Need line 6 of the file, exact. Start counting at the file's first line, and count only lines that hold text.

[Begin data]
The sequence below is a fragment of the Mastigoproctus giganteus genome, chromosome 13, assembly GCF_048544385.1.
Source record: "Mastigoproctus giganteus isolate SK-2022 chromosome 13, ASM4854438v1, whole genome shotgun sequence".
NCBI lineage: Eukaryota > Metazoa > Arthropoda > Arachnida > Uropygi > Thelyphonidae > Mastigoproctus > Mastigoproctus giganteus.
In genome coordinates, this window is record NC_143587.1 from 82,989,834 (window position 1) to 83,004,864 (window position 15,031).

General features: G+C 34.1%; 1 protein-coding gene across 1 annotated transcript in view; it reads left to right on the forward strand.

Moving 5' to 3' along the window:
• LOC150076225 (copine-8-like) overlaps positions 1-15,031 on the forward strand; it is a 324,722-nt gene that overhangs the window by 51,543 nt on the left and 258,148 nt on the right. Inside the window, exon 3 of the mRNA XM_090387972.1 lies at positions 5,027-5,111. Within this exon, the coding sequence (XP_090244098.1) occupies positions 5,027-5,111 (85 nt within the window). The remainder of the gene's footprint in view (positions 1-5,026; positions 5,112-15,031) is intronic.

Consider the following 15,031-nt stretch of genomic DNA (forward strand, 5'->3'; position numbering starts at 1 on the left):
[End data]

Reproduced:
Moving 5' to 3' along the window: